New York Rant all you want in a public park. A police officer generally won't eject you for your remarks alone, however unpopular or provocative.
Say it on the Internet, and you'll find that free speech and other constitutional rights are anything but guaranteed.
Companies in charge of seemingly public spaces online wipe out content that's controversial but otherwise legal. Service providers write their own rules for users worldwide and set foreign policy when they cooperate with regimes like China. They serve as prosecutor, judge and jury in handling disputes behind closed doors.
The governmental role that companies play online is taking on greater importance as their services - from online hangouts to virtual repositories of photos and video - become more central to public discourse around the world. It's a fallout of the Internet's market-driven growth, but possible remedies, including government regulation, can be worse than the symptoms.
Dutch photographer Maarten Dors met the limits of free speech at Yahoo Inc.'s photo-sharing service, Flickr, when he posted an image of an early-adolescent boy with disheveled hair and a ragged T-shirt, staring blankly with a lit cigarette in his mouth.
Without prior notice, Yahoo deleted the photo on grounds it violated an unwritten ban on depicting children smoking. Dors eventually convinced a Yahoo manager that - far from promoting smoking - the photo had value as a statement on poverty and street life in Romania. Yet another employee deleted it again a few months later.
"I never thought of it as a photo of a smoking kid," Dors said. "It was just of a kid in Romania and how his life is. You can never make a serious documentary if you always have to think about what Flickr will delete."
There may be legitimate reasons to take action, such as to stop spam, security threats, copyright infringement and child pornography, but many cases aren't clear-cut, and balancing competing needs can get thorny.
"We often get caught in the middle between a rock and a hard place," said Christine Jones, general counsel with service provider GoDaddy .com Inc. "We're obviously sensitive to the freedoms we have, particularly in this country, to speak our mind, (yet) we want to be good corporate citizens and make the Internet a better and safer place."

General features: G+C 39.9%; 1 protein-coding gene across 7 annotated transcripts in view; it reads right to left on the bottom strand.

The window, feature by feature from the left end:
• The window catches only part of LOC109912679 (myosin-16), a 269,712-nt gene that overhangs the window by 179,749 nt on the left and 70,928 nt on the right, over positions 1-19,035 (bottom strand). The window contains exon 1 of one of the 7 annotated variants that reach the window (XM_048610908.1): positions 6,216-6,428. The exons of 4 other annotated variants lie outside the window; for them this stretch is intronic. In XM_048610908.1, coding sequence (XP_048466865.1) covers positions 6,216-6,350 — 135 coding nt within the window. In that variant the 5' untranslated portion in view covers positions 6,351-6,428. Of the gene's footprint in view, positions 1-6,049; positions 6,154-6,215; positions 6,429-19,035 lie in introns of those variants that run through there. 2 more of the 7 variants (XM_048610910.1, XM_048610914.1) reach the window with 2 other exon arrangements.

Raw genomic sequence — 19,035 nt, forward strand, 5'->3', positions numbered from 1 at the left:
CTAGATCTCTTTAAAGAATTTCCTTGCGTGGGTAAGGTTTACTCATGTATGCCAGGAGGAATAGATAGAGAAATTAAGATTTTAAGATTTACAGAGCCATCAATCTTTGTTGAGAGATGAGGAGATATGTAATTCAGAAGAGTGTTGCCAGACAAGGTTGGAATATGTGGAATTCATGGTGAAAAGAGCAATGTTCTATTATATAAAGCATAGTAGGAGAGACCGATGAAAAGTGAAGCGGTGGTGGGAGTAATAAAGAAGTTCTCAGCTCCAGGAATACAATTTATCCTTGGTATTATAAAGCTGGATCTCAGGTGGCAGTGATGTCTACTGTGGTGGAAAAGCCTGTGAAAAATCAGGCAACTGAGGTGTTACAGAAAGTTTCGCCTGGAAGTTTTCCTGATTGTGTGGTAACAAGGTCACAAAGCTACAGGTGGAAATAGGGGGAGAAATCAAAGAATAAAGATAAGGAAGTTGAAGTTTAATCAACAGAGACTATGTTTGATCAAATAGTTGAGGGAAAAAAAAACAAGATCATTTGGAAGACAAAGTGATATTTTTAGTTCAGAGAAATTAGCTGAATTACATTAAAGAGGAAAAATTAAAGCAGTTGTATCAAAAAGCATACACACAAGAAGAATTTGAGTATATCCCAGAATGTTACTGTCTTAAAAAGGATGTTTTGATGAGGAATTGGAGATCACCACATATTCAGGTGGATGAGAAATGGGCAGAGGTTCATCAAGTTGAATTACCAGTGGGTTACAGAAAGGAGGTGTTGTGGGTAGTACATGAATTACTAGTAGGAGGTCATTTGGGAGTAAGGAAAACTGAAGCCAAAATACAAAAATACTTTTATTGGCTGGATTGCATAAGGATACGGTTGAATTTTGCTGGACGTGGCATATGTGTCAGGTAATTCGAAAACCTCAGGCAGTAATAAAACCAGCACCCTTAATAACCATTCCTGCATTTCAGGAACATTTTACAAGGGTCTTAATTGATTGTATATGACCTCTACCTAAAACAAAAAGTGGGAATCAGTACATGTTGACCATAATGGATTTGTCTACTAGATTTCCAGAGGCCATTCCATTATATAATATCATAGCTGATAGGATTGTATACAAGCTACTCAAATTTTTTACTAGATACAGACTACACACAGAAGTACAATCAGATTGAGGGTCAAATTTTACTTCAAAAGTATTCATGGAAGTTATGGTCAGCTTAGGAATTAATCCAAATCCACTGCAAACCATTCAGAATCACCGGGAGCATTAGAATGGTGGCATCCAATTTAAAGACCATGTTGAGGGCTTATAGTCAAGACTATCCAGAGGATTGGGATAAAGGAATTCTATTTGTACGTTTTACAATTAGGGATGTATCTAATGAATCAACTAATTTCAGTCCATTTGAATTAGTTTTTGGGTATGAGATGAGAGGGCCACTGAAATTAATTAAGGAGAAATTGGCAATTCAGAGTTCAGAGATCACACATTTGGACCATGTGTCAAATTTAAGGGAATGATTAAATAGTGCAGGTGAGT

All about community
In Dors' case, the law is fully with Yahoo. Its terms of service, similar to those of other service providers, gives Yahoo "sole discretion to pre-screen, refuse or remove any content." Service providers aren't required to police content, but they aren't prohibited from doing so.
While mindful of free speech and other rights, Yahoo and other companies say they must craft and enforce guidelines that go beyond legal requirements to protect their brands and foster safe, enjoyable communities - ones where minors may be roaming.
Guidelines help "engender a positive community experience," one to which users will want to return, said Anne Toth, Yahoo's vice president for policy.
Dors ultimately got his photo restored a second time, and Yahoo has apologized, acknowledging its community managers went too far.
But that underscores another consequence of having online commons controlled by private corporations. Rules aren't always clear, enforcement is inconsistent, and users can find content removed or accounts terminated without a hearing. Appeals are solely at the service provider's discretion.
Users get caught in the crossfire as hundreds of service representatives apply their own interpretations of corporate policies, sometimes imposing personal agendas or misreading guidelines.
To wit: Verizon Wireless barred an abortion-rights group from obtaining a "short code" for conducting text-messaging campaigns, while LiveJournal suspended legitimate blogs on fiction and crime victims in a crackdown on pedophilia. Two lines criticizing President Bush disappeared from AT&T; Inc.'s webcast of a Pearl Jam concert. All three decisions were reversed only after senior executives intervened amid complaints.
Inconsistencies and mysteries behind decisions lead to perceptions that content is being stricken merely for being unpopular.
"As we move more of our communications into social networks, how are we limiting ourselves if we can't see alternative points of view, if we can't see the things that offend us?" asked Fred Stutzman, a University of North Carolina researcher who tracks online communities.
Who should regulate?
First Amendment protections generally do not extend to private property in the physical world, allowing a shopping mall to legally kick out a customer wearing a T-shirt with a picture of a smoking child.
With online services becoming greater conduits than shopping malls for public communications, however, some advocacy groups believe the federal government needs to guarantee open access to speech. That, of course, could also invite meddling by the government, the way broadcasters now face indecency and other restrictions that are criticized as vague.
Marjorie Heins, director of the Free Expression Policy Project, questions whether the private sector is equipped to handle such matters at all. She said written rules mean little when service representatives applying them "tend to be tone-deaf. They don't see context."
At least when a court order or other governmental action is involved, "there's more of a guarantee of due process protections," said Robin Gross, executive director of the civil-liberties group IP Justice.